But so what? Really, so what? You can’t really make a good analogy here. Read Water on Mars: Materialism’s Shroud of Turin – Evolution News & Views
From a posting in Unsolved Mystery. The quotation is by the late Fr. Albert R. ‘Kim’ Dreisbach, Jr., an Episcopal priest who became a wonderful friend as we both studied the shroud.
When I first began to study the Shroud of Turin, I was convinced it was a crock and it would take me probably less than two hours to put away this pious fraud. After all, anyone with an I.Q. 100 or over knows that all relics by definition are frauds. But I must admit, here I am some 17 years later, I who came to scoff, have stayed to pray. My own personal belief is the shroud is probably authentic.
Sean Carroll writes in Discover:
Last week I got to spend time in the NBC studio where they record Meet The Press — re-decorated for this occasion in a cosmic theme, with beautiful images of galaxies and large-scale-structure simulations in the background. The occasion was a special panel discussion to follow a Stephen Hawking special that will air on the Discovery Channel this Sunday, August 7. David Gregory, who usually hosts MTP, was the moderator. I played the role of the hard-boiled atheist; Paul Davies played the physicist who was willing to entertain the possibility of “God” if defined with sufficient abstraction, while John Haught played the Catholic theologian who is sympathetic to science.
The Hawking special is the kick-off episode to a major new Discovery program, called simply Curiosity. I predict it will make something of a splash. The reason is simple: although most of the episode is about science, Hawking clearly goes all-in with “God does not exist.” It’s not a message we often hear on American TV.
. . .
Besides, people find it interesting, and rightfully so. Professional scientists are sometimes irritated by the tendency of the public to dwell on what scientists think are the “wrong” questions. Most people are fascinated by questions about God, life after death, life on other worlds, and other issues that touch on what it means to be human. These might not be fruitful research projects for most professional scientists, but part of our job should be to occasionally step back and look at the bigger picture. That’s exactly what Hawking is doing here, and more power to him. (In terms of his actual argument, I’m sympathetic to the general idea, but would take issue with some of the particulars.)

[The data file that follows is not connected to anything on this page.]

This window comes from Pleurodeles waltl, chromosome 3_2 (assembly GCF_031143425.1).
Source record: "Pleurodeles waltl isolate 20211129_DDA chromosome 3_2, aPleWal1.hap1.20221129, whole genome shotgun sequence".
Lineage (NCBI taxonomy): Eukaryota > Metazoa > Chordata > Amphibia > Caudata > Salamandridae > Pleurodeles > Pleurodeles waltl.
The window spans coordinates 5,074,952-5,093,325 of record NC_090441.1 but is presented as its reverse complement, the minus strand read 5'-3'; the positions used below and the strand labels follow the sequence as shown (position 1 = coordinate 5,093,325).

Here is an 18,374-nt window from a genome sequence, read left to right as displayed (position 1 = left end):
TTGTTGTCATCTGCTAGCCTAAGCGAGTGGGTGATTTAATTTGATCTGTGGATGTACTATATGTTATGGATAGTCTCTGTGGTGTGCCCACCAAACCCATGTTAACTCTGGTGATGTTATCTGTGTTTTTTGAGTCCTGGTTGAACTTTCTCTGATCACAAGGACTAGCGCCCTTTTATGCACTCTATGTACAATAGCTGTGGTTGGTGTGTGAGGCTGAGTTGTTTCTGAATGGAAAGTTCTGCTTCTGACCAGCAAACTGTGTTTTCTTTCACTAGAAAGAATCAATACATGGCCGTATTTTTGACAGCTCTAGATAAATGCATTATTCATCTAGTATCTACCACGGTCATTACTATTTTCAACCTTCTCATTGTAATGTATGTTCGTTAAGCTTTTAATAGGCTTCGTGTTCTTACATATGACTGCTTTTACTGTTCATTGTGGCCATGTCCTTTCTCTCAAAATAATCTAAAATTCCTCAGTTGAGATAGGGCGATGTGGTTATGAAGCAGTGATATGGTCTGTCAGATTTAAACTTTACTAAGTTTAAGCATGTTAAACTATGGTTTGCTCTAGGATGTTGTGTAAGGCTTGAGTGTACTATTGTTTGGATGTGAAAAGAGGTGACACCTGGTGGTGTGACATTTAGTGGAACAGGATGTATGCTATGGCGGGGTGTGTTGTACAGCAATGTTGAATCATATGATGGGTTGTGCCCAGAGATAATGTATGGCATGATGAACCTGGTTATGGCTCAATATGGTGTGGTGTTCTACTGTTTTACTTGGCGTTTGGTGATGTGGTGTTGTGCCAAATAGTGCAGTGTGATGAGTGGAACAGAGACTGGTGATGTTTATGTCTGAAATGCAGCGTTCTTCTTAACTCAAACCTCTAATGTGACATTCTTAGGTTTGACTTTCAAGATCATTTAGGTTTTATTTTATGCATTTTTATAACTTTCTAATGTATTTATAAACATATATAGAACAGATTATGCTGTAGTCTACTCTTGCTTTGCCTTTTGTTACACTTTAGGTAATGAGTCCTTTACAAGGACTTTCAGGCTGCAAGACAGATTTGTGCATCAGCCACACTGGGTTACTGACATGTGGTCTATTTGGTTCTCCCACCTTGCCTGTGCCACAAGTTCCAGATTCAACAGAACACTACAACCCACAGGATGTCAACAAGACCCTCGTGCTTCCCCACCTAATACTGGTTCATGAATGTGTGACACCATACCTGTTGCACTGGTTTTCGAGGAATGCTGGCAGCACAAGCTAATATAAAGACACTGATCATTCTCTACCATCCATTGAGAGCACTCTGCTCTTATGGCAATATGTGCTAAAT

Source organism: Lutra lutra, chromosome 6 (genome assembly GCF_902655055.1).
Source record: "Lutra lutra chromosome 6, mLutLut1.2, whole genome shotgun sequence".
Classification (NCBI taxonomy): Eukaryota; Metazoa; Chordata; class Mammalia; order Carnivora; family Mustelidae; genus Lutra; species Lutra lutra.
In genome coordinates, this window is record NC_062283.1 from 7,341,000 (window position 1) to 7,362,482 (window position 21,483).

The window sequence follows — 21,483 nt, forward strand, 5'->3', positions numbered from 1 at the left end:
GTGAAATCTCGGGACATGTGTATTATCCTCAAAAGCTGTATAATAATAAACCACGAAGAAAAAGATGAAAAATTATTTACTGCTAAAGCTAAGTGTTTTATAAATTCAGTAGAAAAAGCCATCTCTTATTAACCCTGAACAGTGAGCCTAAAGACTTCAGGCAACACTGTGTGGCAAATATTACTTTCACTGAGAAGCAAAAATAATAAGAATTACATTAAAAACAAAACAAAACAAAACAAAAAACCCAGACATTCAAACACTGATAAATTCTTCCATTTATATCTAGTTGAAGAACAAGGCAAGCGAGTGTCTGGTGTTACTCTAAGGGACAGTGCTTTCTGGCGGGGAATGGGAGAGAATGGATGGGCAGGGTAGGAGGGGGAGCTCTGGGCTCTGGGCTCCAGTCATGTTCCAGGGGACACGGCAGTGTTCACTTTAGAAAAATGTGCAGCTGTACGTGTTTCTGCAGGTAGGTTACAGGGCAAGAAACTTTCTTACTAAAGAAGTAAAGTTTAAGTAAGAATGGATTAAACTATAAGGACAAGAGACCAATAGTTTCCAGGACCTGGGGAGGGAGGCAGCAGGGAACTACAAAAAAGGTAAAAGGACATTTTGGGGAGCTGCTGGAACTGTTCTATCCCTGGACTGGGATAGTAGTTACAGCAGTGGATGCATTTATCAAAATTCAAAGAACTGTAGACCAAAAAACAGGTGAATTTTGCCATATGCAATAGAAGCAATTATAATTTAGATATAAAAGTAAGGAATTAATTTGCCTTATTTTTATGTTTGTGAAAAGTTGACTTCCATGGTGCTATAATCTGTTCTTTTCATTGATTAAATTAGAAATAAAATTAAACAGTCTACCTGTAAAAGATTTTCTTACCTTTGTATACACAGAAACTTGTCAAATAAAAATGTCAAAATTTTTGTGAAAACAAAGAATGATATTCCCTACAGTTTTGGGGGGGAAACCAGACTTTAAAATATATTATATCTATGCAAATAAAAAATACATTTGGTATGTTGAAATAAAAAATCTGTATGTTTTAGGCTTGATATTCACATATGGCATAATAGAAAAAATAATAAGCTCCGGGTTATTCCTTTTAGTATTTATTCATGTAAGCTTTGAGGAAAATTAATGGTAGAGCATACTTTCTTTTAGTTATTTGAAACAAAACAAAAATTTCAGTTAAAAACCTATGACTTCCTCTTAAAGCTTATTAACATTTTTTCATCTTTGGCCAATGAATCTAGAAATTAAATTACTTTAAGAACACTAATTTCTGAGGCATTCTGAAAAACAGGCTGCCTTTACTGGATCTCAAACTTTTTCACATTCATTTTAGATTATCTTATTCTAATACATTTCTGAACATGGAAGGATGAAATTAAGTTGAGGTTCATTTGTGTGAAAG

Nevertheless, there was no way that Discovery was going to feature an hour of rah-rah atheism without a spoonful of sugar to help the medicine go down. Thus, our panel discussion, which will air immediately after the debut of Curiosity (i.e., 9pm Eastern/Pacific). The four of us had fun, and I think the result will be an interesting program — and hopefully I did the side proud, as the only legit atheist participating. Gregory seemed to enjoy himself, and joked that he might have to give up politics to do a weekly show about cosmology. (A guy can dream…) But we all agreed that it was incredibly frustrating to have so little time to talk about such big issues.
Check local schedules: Hawking and God on the Discovery Channel | Cosmic Variance | Discover Magazine
From the earliest days of Christianity up until Rembrandt’s 17th century, the idea of portraying Jesus as human reeked of blasphemy. Iconoclasts often violently repressed any attempts to portray Christ as anything less than fully, perfectly divine. Historically “accurate” representations of Jesus, such as the Veil of Veronica, the Mandylion, the Shroud of Turin, and the Lentulus Letter, set the standard rules followed when depicting Jesus during the Byzantine era and beyond. Just a century before Rembrandt’s birth, Dutch Protestants swept the churches clean of unacceptable portrayals of their savior. Into that environment stepped the revolutionary and rebellious Rembrandt.